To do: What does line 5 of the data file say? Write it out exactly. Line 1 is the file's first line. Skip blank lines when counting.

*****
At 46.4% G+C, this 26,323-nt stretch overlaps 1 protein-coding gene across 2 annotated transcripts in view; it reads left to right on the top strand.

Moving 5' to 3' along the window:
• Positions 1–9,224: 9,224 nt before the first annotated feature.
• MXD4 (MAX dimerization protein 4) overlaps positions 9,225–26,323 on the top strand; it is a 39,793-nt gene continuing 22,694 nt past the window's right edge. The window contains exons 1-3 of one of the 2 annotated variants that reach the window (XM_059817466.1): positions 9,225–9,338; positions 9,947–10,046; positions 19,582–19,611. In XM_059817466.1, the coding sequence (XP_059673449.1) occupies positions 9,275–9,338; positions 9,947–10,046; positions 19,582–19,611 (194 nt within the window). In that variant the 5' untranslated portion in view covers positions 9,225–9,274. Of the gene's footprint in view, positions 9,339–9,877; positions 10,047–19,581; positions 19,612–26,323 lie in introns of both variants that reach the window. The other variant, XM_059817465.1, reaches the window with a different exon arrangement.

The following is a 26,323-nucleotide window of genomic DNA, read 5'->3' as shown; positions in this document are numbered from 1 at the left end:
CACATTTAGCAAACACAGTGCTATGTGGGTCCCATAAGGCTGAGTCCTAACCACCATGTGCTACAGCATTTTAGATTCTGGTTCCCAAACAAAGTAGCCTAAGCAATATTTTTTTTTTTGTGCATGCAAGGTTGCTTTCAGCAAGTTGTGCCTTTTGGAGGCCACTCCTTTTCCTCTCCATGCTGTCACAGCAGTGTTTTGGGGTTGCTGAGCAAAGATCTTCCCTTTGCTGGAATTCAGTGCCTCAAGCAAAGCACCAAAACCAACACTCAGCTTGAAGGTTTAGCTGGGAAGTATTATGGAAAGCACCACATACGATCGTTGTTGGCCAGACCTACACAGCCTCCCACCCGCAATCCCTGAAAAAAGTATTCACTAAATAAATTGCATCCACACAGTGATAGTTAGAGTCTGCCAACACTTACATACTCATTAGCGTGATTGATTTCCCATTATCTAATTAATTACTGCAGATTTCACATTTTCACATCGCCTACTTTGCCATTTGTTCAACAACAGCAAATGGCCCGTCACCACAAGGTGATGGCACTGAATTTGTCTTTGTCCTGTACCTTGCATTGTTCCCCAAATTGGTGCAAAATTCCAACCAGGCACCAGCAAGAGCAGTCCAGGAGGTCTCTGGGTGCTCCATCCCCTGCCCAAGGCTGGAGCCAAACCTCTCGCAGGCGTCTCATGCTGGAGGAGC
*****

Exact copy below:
The following is a 26,323-nucleotide window of genomic DNA, read 5'->3' as shown; positions in this document are numbered from 1 at the left end: